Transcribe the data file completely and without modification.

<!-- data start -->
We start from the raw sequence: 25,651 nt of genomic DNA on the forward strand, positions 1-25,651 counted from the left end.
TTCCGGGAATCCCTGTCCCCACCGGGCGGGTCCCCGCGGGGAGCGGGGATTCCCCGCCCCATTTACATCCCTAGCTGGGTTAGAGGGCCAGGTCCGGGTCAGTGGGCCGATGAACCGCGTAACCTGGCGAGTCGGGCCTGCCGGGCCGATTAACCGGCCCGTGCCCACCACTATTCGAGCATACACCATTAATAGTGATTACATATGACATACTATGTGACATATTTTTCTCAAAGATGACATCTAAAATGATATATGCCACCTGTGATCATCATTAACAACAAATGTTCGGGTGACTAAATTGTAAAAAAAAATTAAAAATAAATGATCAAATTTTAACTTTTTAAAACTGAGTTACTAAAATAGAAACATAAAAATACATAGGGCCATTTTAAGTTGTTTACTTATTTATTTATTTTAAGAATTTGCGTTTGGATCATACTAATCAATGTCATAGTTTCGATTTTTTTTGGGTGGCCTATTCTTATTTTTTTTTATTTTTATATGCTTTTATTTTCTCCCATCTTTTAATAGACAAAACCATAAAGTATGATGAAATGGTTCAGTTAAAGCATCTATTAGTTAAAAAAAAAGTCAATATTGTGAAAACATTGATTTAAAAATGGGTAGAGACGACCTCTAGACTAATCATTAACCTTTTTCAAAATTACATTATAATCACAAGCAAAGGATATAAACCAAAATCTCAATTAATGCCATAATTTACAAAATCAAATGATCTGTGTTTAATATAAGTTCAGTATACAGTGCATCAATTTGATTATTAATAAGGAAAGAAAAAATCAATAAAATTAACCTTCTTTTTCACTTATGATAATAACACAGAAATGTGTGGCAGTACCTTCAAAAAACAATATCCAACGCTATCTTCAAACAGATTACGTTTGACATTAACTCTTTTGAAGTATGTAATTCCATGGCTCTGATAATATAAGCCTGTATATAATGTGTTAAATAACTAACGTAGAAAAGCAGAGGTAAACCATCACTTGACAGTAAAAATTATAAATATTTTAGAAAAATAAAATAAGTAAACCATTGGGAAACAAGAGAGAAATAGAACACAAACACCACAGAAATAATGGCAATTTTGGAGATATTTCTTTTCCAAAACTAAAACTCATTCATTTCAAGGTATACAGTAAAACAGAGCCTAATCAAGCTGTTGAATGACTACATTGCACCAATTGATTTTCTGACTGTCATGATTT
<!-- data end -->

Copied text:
We start from the raw sequence: 25,651 nt of genomic DNA on the forward strand, positions 1-25,651 counted from the left end.
TTCCGGGAATCCCTGTCCCCACCGGGCGGGTCCCCGCGGGGAGCGGGGATTCCCCGCCCCATTTACATCCCTAGCTGGGTTAGAGGGCCAGGTCCGGGTCAGTGGGCCGATGAACCGCGTAACCTGGCGAGTCGGGCCTGCCGGGCCGATTAACCGGCCCGTGCCCACCACTATTCGAGCATACACCATTAATAGTGATTACATATGACATACTATGTGACATATTTTTCTCAAAGATGACATCTAAAATGATATATGCCACCTGTGATCATCATTAACAACAAATGTTCGGGTGACTAAATTGTAAAAAAAAATTAAAAATAAATGATCAAATTTTAACTTTTTAAAACTGAGTTACTAAAATAGAAACATAAAAATACATAGGGCCATTTTAAGTTGTTTACTTATTTATTTATTTTAAGAATTTGCGTTTGGATCATACTAATCAATGTCATAGTTTCGATTTTTTTTGGGTGGCCTATTCTTATTTTTTTTTATTTTTATATGCTTTTATTTTCTCCCATCTTTTAATAGACAAAACCATAAAGTATGATGAAATGGTTCAGTTAAAGCATCTATTAGTTAAAAAAAAAGTCAATATTGTGAAAACATTGATTTAAAAATGGGTAGAGACGACCTCTAGACTAATCATTAACCTTTTTCAAAATTACATTATAATCACAAGCAAAGGATATAAACCAAAATCTCAATTAATGCCATAATTTACAAAATCAAATGATCTGTGTTTAATATAAGTTCAGTATACAGTGCATCAATTTGATTATTAATAAGGAAAGAAAAAATCAATAAAATTAACCTTCTTTTTCACTTATGATAATAACACAGAAATGTGTGGCAGTACCTTCAAAAAACAATATCCAACGCTATCTTCAAACAGATTACGTTTGACATTAACTCTTTTGAAGTATGTAATTCCATGGCTCTGATAATATAAGCCTGTATATAATGTGTTAAATAACTAACGTAGAAAAGCAGAGGTAAACCATCACTTGACAGTAAAAATTATAAATATTTTAGAAAAATAAAATAAGTAAACCATTGGGAAACAAGAGAGAAATAGAACACAAACACCACAGAAATAATGGCAATTTTGGAGATATTTCTTTTCCAAAACTAAAACTCATTCATTTCAAGGTATACAGTAAAACAGAGCCTAATCAAGCTGTTGAATGACTACATTGCACCAATTGATTTTCTGACTGTCATGATTT